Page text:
The main part of the complex is a long, narrow concrete slab, lined with windows. It is a battleship that appears to slowly sail across the Buffalo waterfront.
"It's similar to the (One Seneca) Tower, in that it was very purpose-built," Fitzmaurice said.
The hotel has changed hands several times over the years, most recently in mid-August, when Canadian developer Harry Stinson signed a contract to buy the property.
He plans to make significant upgrades while rebranding it as the Buffalo Grand Hotel, including subtle alterations to the exterior, said Fitzmaurice, who is working with Stinson.
6. Niagara Frontier Transportation Authority's Metropolitan Transportation Center
Architect: The Cannon Partnership
The NFTA's headquarters and bus terminal building is a Brutalist structure whose shortcomings are highlighted by its proximity to two of downtown Buffalo's most architecturally revered buildings: the Erie Community College City Campus and the Ellicott Square Building.
Sadly, the NFTA and its predecessor agencies previously were housed in the historic Niagara Frontier Transit Buildings, also known as the East Side Railway Co. Horse and Car Barn, from the late 1800s through 1977. The Italianate buildings were later torn down.
Today the NFTA has to make do with its oddly shaped building constructed of light-brown limestone panels fastened to a concrete and steel structure.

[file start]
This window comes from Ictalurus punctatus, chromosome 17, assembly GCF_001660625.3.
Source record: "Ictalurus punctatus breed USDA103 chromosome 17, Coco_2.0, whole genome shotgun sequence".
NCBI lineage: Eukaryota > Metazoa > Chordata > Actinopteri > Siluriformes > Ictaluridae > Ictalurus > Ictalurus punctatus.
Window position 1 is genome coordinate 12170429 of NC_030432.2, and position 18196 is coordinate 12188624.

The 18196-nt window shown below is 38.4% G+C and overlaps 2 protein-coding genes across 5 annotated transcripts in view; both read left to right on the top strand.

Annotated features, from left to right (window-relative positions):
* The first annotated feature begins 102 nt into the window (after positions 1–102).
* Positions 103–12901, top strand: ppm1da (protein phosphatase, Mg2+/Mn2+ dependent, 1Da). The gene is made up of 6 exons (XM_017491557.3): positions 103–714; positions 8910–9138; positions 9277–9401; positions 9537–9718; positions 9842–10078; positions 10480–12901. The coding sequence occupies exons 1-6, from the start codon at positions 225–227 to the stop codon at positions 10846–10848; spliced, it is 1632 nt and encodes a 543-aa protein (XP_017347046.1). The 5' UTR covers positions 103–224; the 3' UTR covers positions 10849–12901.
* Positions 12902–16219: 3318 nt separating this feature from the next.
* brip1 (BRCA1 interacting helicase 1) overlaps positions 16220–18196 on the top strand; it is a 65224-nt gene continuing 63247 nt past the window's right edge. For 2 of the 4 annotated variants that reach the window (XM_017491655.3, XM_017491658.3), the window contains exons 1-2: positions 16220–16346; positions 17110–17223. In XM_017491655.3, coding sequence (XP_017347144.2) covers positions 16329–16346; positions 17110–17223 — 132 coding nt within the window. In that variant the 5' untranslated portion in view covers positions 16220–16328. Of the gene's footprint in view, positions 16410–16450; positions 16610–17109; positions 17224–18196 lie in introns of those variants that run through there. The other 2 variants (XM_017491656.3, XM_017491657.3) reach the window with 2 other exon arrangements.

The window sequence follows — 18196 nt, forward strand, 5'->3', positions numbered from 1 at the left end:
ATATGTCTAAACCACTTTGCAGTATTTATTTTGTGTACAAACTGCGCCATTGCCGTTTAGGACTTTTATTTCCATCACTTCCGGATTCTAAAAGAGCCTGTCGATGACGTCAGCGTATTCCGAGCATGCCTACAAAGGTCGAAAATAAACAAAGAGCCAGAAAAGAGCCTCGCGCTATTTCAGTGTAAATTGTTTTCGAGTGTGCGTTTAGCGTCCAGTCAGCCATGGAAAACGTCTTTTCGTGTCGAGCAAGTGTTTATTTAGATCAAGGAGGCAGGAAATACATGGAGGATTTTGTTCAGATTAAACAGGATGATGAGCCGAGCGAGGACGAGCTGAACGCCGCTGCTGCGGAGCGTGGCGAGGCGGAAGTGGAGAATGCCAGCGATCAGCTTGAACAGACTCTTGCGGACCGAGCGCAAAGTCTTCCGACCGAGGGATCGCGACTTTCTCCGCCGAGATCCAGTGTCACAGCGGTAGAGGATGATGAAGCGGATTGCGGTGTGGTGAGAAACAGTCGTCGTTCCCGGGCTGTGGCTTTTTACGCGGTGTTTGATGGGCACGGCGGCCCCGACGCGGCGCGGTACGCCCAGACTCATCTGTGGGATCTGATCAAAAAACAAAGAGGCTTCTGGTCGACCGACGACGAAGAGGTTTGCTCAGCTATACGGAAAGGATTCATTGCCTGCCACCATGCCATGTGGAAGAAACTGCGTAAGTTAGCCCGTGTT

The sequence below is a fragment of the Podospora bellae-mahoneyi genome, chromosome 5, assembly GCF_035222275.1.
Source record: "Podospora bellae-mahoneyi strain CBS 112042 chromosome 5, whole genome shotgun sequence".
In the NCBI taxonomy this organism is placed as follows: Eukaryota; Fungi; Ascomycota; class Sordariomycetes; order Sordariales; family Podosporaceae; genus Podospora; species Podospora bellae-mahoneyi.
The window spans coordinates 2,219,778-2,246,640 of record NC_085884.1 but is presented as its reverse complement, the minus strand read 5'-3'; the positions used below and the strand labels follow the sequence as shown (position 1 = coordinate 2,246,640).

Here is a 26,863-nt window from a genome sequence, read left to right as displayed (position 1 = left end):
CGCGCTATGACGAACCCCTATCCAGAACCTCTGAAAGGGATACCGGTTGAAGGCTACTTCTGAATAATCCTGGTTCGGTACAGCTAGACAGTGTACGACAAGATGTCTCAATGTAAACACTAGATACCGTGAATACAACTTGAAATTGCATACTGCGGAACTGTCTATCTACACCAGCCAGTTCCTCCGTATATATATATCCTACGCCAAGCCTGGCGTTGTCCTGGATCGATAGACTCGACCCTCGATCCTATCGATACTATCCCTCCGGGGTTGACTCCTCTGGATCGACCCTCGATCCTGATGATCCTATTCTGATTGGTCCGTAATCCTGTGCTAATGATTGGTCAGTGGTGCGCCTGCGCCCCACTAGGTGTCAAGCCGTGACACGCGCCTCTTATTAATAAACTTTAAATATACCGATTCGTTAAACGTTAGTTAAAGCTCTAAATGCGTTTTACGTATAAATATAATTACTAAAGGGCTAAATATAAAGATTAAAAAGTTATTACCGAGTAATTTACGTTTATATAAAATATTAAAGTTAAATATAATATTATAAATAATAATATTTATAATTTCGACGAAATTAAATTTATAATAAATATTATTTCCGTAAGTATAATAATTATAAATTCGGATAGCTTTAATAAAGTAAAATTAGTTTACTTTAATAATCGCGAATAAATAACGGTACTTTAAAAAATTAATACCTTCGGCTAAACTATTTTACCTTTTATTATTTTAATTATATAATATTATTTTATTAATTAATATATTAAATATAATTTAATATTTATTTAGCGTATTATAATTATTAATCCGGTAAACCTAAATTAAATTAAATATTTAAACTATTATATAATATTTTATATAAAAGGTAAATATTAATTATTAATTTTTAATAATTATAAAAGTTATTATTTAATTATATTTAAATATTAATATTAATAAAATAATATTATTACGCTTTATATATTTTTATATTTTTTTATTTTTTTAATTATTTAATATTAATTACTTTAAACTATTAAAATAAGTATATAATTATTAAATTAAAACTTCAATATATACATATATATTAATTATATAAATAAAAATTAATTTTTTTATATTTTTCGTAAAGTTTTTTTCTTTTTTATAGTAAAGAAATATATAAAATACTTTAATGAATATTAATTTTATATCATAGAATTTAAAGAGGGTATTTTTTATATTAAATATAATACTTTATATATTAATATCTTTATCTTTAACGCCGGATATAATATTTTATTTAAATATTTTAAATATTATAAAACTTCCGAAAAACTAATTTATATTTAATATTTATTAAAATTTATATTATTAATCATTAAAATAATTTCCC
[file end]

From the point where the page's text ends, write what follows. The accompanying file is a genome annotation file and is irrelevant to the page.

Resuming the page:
Half the complex is long and flat and covers most of a city block. The other half, where administrative employees have their offices, rises from the low-slung portion and features the same limestone along with a glass cube of windows.
“Our building may be considered unloved on the outside, but on the inside there is a great deal of warmth and beauty, mostly from our hardworking and talented employees,” said Kimberley A. Minkel, NFTA executive director. "We have recently made some interior improvements so those who are critical of the exterior may want to stop inside, so they aren’t judging a book by its cover.”
7. Delaware Tower Condominiums
Architect: Michael J. DeAngelis Architects & Engineers
Buffalo is filled with structures of various shades of brown, tan, white, red and gray.
There aren't very many blue buildings here, but two of them happen to sit on opposite sides of Delaware Avenue just south of Gates Circle.
The Delaware, at 1217 Delaware on the east side of the street, and the Delaware Tower Condominiums, at 1088 Delaware on the west side, inspired nominations from people who didn't know their names but simply referred to "that tall blue apartment building on Delaware."